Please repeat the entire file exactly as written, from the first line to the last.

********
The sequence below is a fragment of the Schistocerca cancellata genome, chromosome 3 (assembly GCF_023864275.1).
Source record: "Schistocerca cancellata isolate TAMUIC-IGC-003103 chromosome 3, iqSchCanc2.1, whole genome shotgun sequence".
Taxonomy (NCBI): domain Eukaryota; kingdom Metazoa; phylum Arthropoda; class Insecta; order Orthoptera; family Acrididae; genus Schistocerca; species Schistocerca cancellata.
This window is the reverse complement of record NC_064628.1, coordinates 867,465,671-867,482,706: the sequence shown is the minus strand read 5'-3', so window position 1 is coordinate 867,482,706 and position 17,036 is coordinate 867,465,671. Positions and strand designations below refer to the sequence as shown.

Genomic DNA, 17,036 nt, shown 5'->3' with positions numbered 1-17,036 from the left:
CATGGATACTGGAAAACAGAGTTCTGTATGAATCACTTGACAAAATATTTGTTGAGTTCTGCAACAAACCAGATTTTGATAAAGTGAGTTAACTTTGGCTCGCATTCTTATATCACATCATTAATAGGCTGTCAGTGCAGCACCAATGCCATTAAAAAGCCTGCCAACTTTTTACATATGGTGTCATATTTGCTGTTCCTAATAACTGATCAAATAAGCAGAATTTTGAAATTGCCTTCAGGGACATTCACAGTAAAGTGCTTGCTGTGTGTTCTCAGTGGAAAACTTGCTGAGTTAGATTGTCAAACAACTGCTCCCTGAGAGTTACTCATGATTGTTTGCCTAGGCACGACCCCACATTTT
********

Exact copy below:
The sequence below is a fragment of the Schistocerca cancellata genome, chromosome 3 (assembly GCF_023864275.1).
Source record: "Schistocerca cancellata isolate TAMUIC-IGC-003103 chromosome 3, iqSchCanc2.1, whole genome shotgun sequence".
Taxonomy (NCBI): domain Eukaryota; kingdom Metazoa; phylum Arthropoda; class Insecta; order Orthoptera; family Acrididae; genus Schistocerca; species Schistocerca cancellata.
This window is the reverse complement of record NC_064628.1, coordinates 867,465,671-867,482,706: the sequence shown is the minus strand read 5'-3', so window position 1 is coordinate 867,482,706 and position 17,036 is coordinate 867,465,671. Positions and strand designations below refer to the sequence as shown.

Genomic DNA, 17,036 nt, shown 5'->3' with positions numbered 1-17,036 from the left:
CATGGATACTGGAAAACAGAGTTCTGTATGAATCACTTGACAAAATATTTGTTGAGTTCTGCAACAAACCAGATTTTGATAAAGTGAGTTAACTTTGGCTCGCATTCTTATATCACATCATTAATAGGCTGTCAGTGCAGCACCAATGCCATTAAAAAGCCTGCCAACTTTTTACATATGGTGTCATATTTGCTGTTCCTAATAACTGATCAAATAAGCAGAATTTTGAAATTGCCTTCAGGGACATTCACAGTAAAGTGCTTGCTGTGTGTTCTCAGTGGAAAACTTGCTGAGTTAGATTGTCAAACAACTGCTCCCTGAGAGTTACTCATGATTGTTTGCCTAGGCACGACCCCACATTTT